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True fact: Your CAT wees ... like a racehorse

brooxta

Re: thats a bit closed minded !!

Yep. With this kind of basic biological research you have to be committed. Either urine or you're out.

I'm out, ta for my coat.

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Who gives a F about privacy? New scorecard rates US pols on spying

brooxta

Re: Greenpeace Blimp?

Consider your question seconded! Is this mission creep from Greenpeace? What does this stunt achieve for them, beyond establishing that they are fond of flying, which actually we already knew about.

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Yahoo!: Yes you, YouTube content-maker. GET IN MAH BELLY!

brooxta

Explanation mark

That's because at Yahoo! everything goes with the bang.

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US Supremes just blew Aereo out of the water

brooxta

Minority Report

So if an individual set up their own hardware and software to do the same thing for themselves would they be in trouble? If not then I think SCOTUS got this rather wrong.

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Google mulls splashing MEEELLIONS on laying fat pipe in watery depths

brooxta

bandwidth not privacy

The USS Jimmy Carter et al can grant the NSA physical access to the raw feed pretty quickly.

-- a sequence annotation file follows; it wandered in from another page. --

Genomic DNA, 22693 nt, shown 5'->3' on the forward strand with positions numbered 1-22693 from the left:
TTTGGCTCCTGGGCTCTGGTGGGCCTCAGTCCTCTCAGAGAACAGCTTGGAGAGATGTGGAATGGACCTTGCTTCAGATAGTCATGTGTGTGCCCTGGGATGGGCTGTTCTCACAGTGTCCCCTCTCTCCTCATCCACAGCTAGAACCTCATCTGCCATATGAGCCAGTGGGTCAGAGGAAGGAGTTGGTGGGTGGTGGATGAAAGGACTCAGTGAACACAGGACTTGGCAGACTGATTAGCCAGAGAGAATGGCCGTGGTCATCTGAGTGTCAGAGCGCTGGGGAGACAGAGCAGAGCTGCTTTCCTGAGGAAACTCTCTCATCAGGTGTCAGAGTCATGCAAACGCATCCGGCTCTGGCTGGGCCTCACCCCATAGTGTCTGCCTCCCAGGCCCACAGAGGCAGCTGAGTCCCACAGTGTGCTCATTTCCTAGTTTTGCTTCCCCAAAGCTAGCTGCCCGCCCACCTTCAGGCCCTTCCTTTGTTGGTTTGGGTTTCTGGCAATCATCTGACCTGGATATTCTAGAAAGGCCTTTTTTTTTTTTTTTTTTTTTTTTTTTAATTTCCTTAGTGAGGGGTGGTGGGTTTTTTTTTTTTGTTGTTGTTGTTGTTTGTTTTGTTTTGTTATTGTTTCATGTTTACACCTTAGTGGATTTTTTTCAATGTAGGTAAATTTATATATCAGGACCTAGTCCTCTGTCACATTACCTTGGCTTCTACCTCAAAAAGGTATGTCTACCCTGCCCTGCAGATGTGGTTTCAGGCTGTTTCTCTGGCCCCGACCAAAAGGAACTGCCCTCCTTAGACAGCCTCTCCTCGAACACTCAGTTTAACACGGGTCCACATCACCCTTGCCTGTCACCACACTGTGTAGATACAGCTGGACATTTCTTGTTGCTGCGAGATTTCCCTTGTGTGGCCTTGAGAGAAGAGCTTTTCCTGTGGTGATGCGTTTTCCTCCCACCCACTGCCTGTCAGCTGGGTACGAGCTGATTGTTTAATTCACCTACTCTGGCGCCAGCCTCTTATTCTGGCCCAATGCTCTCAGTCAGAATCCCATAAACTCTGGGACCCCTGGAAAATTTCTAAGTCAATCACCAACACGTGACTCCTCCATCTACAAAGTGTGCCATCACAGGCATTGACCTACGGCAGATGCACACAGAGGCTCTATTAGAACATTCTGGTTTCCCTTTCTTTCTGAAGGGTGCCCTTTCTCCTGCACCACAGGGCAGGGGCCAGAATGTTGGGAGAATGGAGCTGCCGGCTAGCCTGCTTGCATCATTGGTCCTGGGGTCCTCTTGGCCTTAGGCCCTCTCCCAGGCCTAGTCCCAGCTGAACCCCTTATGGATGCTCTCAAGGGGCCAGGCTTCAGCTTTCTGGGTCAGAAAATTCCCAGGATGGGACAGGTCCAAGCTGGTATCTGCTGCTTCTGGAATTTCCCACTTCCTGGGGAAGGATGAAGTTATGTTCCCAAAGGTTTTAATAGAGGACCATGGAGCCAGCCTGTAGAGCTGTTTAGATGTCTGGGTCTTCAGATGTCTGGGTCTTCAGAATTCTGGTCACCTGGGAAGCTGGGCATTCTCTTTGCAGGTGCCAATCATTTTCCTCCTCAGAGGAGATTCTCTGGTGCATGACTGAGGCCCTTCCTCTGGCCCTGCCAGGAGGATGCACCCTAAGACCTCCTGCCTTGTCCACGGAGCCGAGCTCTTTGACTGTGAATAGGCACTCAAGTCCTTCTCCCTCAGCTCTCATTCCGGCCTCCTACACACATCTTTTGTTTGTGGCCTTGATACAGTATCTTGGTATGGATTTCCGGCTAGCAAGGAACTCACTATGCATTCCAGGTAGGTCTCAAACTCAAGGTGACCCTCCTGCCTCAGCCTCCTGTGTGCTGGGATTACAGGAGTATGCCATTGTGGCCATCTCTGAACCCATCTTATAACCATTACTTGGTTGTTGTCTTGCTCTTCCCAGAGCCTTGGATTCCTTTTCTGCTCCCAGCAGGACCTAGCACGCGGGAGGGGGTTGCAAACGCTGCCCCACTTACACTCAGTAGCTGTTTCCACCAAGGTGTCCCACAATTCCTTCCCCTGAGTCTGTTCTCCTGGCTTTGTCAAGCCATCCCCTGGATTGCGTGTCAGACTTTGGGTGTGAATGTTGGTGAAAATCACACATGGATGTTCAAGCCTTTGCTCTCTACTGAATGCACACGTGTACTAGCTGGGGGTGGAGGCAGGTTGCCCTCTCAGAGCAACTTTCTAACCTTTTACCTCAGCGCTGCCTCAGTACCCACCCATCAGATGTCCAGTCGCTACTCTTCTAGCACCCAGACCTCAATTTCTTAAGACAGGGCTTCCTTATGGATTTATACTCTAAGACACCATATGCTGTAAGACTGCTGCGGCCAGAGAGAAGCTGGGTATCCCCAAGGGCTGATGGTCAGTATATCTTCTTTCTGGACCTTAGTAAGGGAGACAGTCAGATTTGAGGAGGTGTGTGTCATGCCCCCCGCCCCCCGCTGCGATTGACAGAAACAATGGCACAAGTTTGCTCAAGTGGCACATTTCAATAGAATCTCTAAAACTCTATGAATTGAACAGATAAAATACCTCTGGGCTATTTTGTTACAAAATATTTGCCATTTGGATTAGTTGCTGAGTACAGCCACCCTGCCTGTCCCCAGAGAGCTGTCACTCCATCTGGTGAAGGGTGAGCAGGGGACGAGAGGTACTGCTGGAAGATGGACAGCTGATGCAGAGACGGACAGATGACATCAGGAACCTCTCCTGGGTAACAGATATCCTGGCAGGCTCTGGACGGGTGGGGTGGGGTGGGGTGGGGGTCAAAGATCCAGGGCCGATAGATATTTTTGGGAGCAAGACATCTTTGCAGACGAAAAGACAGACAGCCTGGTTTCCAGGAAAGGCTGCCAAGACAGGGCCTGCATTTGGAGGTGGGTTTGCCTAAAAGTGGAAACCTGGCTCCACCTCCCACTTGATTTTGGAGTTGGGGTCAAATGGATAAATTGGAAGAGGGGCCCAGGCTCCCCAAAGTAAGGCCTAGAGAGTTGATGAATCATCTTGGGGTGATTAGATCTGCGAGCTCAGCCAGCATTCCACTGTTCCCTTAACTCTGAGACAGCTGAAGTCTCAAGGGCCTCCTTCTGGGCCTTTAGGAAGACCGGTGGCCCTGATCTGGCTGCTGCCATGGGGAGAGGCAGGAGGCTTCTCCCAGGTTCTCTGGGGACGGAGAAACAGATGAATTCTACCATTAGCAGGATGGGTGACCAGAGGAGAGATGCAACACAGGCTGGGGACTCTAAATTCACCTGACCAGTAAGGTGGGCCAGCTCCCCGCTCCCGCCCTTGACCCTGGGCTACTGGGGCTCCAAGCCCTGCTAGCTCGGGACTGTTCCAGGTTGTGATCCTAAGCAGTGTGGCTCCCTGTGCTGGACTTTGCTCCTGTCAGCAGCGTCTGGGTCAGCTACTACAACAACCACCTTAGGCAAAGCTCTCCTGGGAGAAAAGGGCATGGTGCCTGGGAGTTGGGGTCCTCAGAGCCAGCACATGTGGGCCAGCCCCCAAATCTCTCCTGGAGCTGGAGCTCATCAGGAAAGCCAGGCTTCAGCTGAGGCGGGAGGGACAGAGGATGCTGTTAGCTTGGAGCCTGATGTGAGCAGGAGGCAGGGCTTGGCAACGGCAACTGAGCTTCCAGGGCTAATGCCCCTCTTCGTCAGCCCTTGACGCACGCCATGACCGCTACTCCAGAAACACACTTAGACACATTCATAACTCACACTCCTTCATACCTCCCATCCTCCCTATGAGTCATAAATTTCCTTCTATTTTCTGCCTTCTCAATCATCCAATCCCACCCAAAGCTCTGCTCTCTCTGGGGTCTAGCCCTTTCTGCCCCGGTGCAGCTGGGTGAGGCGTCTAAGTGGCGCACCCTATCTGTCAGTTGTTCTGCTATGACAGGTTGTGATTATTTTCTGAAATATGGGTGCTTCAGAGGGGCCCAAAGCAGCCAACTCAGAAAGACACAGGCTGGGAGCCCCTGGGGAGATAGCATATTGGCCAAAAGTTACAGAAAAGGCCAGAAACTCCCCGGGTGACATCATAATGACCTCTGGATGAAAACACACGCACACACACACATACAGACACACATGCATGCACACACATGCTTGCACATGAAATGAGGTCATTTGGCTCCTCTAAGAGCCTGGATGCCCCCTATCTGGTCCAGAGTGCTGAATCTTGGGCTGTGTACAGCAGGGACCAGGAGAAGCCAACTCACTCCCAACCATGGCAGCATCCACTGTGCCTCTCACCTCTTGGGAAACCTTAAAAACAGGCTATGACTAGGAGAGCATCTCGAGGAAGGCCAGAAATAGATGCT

Google are likely in this only for the bandwidth. Security/privacy will have to depend on encryption (as A Blowhard stated above).

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Bored yet? Now there's ANOTHER OpenSSL fork – it's from Google

brooxta
Boffin

Details details

Does anyone know which protocols the new software supports and which cipher suites? And then how does that compare/differ to vanilla OpenSSL? From what I can work out from a quick scan of the linked-to git repository it seems to basically be the same as OpenSSL but maybe not quite as many cipher suites supported. But I could well be wrong.

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Microsoft: NSA security fallout 'getting worse' ... 'not blowing over'

brooxta

Cloud security

When it comes to security in the cloud or in closed source products I am reminded of the Henry Ford quote about his cars, "Any customer can have a car painted any colour that he wants so long as it is black." The modern IT equivalent appears to be, "You can have any kind of information security you like so long as it is crap."

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Mobe battery flat? These ELECTRIC PANTS will pump things up

brooxta

But what kind of pants?

Trousers - maybe.

Underpants - no way!

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High-end storage tanked, but 'HDPA' storage about to soar says IDC

brooxta

Tilte issues

> High-end storage tanked, but 'HDPA' storage about to soar says IDC

>That'd be 'high performance data analysis' kit for HPC-inspired Hadoopery

So, presumably that'd be "HPDA" rather than "HDPA"? :-)

Although I'm all in favour of HDPA, anything that improves the sound quality on most public address systems would be a good thing.

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Han Solo headed for lengthy stay in bacta tank after Bay Door Control cockup

brooxta

Re: light sabre duel

Hmmm, and that nicely explains why he's the one in hospital doesn't it?

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brooxta

Garage door my as...

... asteroids.

I bet it was a light sabre duel with JJ Abrams about whether the lens flare in a particular shot was going to obscure the trademark H Ford eyebrow-raise-and-eye-roll combo.